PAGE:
London - Most conscious shoppers already know that the manufacturing of fur is both cruel to the animals being abused and slaughtered for their skins and more harmful to the environment than its faux counterpart. However, a new study has unearthed another very troubling issue within the fur industry: the use of toxic, cancer inducing chemicals.
Issued by Dutch anti-fur organization Bont voor Dieren together with consumer program 'Kassa', the study tested six fur collars taken from children's wear jackets from brands such as Canada Goose, Woolrich, Nickelson and Airforce. The fur collars were tested at the Bremer Environmental Institute in Germany for potentially harmful chemical substances, as children are more sensitive to toxins than adults, which also pose a dangerous threat to their healthy development. Unsurprisingly to say, the results from the fur samples were shocking.
Fur collars on children's wear jackets found to contain carcinogens
Five out of the six fur trimmings tested, derived from both raccoon dogs and coyotes, contained formaldehyde - a carcinogen - at levels exceeding the safe amount for textiles coming in contact with human skin. In addition to containing potential cancer inducing chemicals, all six of the fur samples also contained high levels of nonylphenol ethoxylates, which disrupt the production of hormones as well as the development of reproductive organs and is prohibited for industrial use within the European Union.
"The levels of ethoxylates and formaldehyde are so high that concern about effects of exposure to these substances is justified," commented Jacob de Boer, professor of Environmental Chemistry and Toxicology at the Vrije University in the Netherlands. "The results deem it necessary to look closely at the standards for these products, or the implementation of an eventual ban on them."
Unfortunately, the recent study from Bont voor Dieren is not the first of its kind. In spite of several animals rights organizations across Europe, such as Anima, LAV and Four Paws publishing studies highlighting the dangerous use of chemicals , including carcinogens , within fur production, little has been done to counter it. "The results of this study do not lie," stressed Nicole van Gemert, director of Bont voor Dieren, an international partner of Fur Free Alliance.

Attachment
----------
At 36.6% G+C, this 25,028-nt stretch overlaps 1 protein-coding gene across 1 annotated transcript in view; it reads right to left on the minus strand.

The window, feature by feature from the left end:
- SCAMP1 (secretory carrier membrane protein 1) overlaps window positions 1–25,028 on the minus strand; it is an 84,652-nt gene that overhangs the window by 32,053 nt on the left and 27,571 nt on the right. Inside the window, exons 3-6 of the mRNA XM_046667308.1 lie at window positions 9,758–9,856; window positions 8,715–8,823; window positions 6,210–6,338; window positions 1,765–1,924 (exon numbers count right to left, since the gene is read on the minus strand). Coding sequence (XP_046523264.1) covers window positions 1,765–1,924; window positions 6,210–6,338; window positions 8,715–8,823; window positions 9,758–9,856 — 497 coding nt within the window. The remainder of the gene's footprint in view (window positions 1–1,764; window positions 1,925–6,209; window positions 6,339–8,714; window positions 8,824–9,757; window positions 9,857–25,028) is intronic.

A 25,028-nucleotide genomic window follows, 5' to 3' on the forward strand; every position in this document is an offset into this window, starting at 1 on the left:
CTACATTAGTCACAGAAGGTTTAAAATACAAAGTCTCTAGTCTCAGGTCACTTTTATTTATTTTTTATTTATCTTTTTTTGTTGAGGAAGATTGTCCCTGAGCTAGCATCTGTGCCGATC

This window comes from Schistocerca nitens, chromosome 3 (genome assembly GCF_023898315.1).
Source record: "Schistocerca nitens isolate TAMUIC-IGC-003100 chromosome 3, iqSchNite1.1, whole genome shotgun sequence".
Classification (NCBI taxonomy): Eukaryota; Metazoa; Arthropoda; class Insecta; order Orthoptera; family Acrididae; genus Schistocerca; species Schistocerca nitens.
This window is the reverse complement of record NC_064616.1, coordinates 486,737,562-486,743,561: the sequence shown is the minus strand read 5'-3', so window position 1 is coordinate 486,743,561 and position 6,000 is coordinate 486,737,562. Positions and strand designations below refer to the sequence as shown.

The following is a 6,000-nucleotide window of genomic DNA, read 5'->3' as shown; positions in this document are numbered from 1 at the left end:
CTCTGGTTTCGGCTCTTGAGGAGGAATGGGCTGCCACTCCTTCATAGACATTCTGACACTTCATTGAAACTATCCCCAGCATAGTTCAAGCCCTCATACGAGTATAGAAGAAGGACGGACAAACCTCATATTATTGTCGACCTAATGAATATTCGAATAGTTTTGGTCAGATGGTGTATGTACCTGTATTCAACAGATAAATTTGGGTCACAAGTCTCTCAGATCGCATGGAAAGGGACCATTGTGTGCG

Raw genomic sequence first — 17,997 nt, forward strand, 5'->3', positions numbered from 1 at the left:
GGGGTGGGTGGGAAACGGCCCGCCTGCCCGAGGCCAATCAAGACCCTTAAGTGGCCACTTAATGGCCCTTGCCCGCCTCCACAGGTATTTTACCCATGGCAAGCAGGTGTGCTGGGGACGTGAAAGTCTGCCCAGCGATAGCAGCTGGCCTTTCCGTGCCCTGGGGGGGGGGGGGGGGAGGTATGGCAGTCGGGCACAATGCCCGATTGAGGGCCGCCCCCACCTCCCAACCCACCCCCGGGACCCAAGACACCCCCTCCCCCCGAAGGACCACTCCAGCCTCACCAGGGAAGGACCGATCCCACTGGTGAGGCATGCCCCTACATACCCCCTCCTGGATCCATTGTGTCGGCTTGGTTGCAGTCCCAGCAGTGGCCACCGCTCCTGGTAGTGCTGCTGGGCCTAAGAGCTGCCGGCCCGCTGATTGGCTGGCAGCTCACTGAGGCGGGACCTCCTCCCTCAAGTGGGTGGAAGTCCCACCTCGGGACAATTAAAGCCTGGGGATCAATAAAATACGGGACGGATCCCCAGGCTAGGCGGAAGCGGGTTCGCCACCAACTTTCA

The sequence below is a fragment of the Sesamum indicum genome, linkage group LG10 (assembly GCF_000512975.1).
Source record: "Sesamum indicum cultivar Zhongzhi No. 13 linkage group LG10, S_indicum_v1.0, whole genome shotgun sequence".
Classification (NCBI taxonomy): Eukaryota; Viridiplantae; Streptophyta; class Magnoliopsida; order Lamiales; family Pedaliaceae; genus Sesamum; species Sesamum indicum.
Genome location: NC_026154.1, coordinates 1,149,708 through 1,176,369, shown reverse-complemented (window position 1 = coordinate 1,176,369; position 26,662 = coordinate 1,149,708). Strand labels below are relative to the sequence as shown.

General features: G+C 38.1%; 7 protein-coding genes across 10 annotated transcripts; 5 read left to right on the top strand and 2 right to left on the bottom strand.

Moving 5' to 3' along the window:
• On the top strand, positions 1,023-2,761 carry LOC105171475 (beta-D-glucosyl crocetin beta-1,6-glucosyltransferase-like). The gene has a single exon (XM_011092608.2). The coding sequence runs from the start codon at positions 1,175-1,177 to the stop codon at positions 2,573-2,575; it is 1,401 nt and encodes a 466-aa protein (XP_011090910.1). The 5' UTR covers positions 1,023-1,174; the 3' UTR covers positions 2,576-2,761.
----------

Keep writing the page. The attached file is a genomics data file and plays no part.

UK government urged to ban use of toxic fur
"They show once again that fur production poses serious threat to the public health, and this time its about children's jackets! There have been several international studies which repeatedly show that fur and fur collars contain many toxic substances. And there have been far too few changes or improvements made. I hope that this report will lead to the government finally taking steps."
Following the publication of Bont voor Dieren study, animal rights organization PETA issued a letter to Elizabeth Truss, Secretary of State for Environment, Food and Rural Affairs, imploring her to take action by banning the sale of the material. "Because the fur trim on the jackets comes into direct contact with the face and because children are far more sensitive to harmful chemicals than adults are, it is deeply concerning that these chemicals may be absorbed into the bloodstream of a child’s still-developing body," commented PETA campaign coordinator Kirsty Henderson.
"In addition to causing the suffering and deaths of the millions of animals who are trapped, gassed, poisoned, drowned or electrocuted every year for the cruel fur trade, the toxic cocktail of hazardous chemicals used in the production and processing of furs to stop them from decomposing poses a very real threat to the health of those who wear them."
Photos: PETA and Bont voor Dieren